The Hamilton Spectator
Now Quinlan will be trying to beat Mac
Marauders legend is York’s new offensive co-ordinator
As understatements go, suggesting York University hasn’t been a football powerhouse in recent years would be sort of like saying Rio’s waste-filled harbour hasn’t exactly been a preferred destination for snorkeling.
The Lions have been bad. Check that, they’ve been really bad. Last year, they won a single game — over the even-worse Waterloo Warriors — which followed a 2014 season in which they were shut out completely. In the past eight seasons combined, they’ve won as many games as McMaster won just last year.
So you’d think that when former Marauders’ great Kyle Quinlan takes over as offensive co-ordinator next fall, he’s going to have to get used to some losing. Something he hasn’t done much in his life.
“I’m my playing career I haven’t,” he says, starting to chuckle. “But in my coaching career, I’ve done a tremendous amount of losing.”
That’s a bit self-deprecating, but he’s got a point. Sort of.
When he took over the Ontario Varsity Football League Hamilton Ironmen a couple years ago, the one-time Hec Crighton winner and Vanier Cup MVP inherited a team that wasn’t winning. It still wasn’t when he left — it came out on top once in two seasons — but it was decidedly better. The gap between it and its opponents had closed considerably.
The Holland College team in P.E.I. he coached this past autumn, on the other hand, won its third-straight championship. It wasn’t an enormously high-scoring outfit but he found a way to make it work.
He also had Mac. The truth is, he could have stayed on the McMaster sideline where he’d been since graduation and where he was comfortable working as quarterbacks’ coach. That would’ve given him plenty of opportunity to be part of a perennial powerhouse and likely earn a bunch more trips to the Yates Cup or beyond.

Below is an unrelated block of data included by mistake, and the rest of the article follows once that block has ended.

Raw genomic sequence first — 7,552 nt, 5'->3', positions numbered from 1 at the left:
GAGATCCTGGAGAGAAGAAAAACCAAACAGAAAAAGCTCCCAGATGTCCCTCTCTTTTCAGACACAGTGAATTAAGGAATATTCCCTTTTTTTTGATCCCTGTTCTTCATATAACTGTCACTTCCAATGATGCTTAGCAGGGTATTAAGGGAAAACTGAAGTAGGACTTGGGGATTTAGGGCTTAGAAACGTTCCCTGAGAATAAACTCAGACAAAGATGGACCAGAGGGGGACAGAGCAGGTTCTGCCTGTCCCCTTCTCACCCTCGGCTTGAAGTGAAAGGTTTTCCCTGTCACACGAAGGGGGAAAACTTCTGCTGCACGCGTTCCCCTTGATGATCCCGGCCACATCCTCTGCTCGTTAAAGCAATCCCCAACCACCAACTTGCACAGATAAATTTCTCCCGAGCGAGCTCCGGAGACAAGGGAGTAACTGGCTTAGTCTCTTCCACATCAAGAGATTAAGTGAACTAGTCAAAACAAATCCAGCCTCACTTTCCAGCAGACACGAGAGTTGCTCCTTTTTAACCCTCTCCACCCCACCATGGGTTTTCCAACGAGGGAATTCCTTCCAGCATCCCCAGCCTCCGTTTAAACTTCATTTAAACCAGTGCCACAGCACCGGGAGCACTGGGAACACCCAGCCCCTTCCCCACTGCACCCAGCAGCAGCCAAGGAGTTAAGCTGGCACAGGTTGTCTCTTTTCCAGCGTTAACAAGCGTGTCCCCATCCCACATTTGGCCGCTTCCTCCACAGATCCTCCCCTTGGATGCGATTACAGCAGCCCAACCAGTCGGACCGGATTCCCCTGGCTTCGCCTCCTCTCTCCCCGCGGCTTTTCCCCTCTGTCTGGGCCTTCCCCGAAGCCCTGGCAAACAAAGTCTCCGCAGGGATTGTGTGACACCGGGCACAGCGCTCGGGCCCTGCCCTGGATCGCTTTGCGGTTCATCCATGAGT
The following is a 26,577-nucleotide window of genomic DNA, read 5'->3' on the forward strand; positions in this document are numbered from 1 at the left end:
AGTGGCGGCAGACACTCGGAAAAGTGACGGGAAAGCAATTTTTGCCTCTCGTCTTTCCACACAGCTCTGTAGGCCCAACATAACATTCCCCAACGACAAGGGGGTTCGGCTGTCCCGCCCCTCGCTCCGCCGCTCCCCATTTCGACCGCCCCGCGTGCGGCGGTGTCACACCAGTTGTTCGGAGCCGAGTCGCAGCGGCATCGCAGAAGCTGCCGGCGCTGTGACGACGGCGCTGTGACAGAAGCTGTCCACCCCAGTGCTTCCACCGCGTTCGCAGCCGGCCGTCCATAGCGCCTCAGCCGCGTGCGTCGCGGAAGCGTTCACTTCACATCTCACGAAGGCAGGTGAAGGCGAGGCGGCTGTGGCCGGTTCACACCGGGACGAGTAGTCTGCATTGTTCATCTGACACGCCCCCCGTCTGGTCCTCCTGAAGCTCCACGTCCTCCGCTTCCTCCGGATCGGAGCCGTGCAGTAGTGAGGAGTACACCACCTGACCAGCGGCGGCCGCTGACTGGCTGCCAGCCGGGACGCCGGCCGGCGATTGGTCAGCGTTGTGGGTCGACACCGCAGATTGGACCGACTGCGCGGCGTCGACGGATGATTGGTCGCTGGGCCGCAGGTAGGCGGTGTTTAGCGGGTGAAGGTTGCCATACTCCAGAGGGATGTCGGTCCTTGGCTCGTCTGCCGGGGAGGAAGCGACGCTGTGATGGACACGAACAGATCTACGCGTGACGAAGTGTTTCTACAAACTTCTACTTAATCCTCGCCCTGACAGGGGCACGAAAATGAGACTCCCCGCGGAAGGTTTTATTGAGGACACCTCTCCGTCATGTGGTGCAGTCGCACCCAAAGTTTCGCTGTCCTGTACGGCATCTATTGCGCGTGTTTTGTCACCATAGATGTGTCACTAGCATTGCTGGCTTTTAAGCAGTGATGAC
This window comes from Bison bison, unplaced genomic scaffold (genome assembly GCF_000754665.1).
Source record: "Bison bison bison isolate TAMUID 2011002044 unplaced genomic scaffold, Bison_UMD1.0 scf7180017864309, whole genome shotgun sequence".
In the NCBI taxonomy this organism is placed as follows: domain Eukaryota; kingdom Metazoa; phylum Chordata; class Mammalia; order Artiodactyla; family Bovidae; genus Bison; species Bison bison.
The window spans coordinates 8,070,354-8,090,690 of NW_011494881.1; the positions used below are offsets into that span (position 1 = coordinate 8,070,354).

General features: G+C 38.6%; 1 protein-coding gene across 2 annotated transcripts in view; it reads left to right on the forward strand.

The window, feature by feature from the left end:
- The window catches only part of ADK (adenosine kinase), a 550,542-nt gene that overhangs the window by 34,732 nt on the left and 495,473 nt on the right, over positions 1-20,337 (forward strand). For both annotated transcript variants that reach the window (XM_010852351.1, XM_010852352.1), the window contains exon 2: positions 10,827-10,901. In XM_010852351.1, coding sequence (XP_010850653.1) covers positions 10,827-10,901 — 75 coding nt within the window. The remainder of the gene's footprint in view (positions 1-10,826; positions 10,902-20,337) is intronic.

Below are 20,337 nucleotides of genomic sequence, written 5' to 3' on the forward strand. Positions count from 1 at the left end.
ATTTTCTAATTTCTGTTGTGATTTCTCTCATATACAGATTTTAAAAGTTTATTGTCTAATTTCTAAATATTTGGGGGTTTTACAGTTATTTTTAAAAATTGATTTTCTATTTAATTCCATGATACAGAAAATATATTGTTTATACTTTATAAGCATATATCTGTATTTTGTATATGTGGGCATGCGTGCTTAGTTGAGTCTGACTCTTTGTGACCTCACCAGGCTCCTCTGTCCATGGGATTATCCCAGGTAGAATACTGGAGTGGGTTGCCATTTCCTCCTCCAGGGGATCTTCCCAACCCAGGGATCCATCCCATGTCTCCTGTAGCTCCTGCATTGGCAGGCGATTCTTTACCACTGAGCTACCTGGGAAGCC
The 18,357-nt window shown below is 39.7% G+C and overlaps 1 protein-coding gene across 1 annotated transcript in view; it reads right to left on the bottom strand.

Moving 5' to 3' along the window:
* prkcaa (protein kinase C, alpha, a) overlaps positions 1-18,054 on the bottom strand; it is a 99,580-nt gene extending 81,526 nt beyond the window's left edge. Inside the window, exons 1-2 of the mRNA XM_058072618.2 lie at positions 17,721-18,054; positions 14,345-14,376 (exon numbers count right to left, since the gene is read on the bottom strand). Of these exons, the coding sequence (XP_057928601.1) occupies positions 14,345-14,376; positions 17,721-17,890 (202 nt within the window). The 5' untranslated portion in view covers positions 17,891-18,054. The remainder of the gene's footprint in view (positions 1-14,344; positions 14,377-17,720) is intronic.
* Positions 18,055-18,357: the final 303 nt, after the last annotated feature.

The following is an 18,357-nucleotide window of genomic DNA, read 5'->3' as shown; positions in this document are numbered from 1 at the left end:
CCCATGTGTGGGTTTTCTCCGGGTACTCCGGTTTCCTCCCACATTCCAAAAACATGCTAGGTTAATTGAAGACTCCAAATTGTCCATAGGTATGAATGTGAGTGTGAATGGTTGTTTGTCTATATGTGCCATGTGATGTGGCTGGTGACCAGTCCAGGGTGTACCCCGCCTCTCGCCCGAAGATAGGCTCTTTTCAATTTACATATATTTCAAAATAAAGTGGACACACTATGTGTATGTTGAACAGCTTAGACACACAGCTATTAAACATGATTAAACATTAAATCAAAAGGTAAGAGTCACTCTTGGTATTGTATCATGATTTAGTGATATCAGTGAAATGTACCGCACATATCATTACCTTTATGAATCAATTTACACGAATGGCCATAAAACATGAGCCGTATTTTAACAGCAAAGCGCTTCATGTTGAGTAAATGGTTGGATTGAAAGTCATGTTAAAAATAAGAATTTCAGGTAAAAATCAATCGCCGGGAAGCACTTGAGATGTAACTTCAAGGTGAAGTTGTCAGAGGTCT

But part of what drove him to be a great quarterback was a need to prove himself. The same with coaching. He wanted to become a co-ordinator at a CIS school or maybe even the head coach someday. He figured nobody would pluck him off the Marauders’ staff without showing he could stand on his own and demonstrate that whatever happened wasn’t the result of the rest of the coaches or the big maroon machine grinding forward.
So he headed east last year to go to Holland College, which clearly turned out to be a well-conceived plan, even if he didn’t necessarily expect it to work this quickly.
But York? Really?
Even for someone eager to get back to this part of the world, is the second-lowest-scoring team in Ontario truly the best landing spot for a guy who loves offence and loves winning?
To answer that, you have to know that the 26-year-old also says he likes a challenge.
Building something from nothing strikes him as more intriguing than being a caretaker of a powerhouse.
So when York called him a month or so ago and offered the job, it instantly got his attention. His memories of the place, after all, suggest some work needs to be done.
During his playing career, Quinlan beat the Lions 49-8, 64-6 and 54-14. And that isn’t even truly reflective of just how badly Mac pummelled them.
“We would play the first half at most,” he sheepishly says of himself and the rest of the starters.
Then while on the Mac sideline as quarterbacks’ coach for those two seasons since he hung up the helmet, his side won 49-27 and 49-2. So if he was looking to build something, geez, no place better than this.
He’ll now be spending the offseason creating a playbook and helping with recruiting. Depth has been the Lions’ biggest problem, he says. That has to get resolved to get things pointed in the right direction.
And, for the most-pressing question, yes, he’s already checked the schedule and knows McMaster comes to visit on the secondlast week of the season.
That will almost certainly feel more than a little weird. Partly because he’ll be wearing red instead of maroon.
Mostly though, because he’ll be looking down the sideline and realizing he’s coaching against Stef Ptaszek and Jon Behie and so many familiar faces he’s known since he was a teenager.
“Certainly there’s an interest in their well-being,” he says. “But it’ll be a little less for those two or three hours.”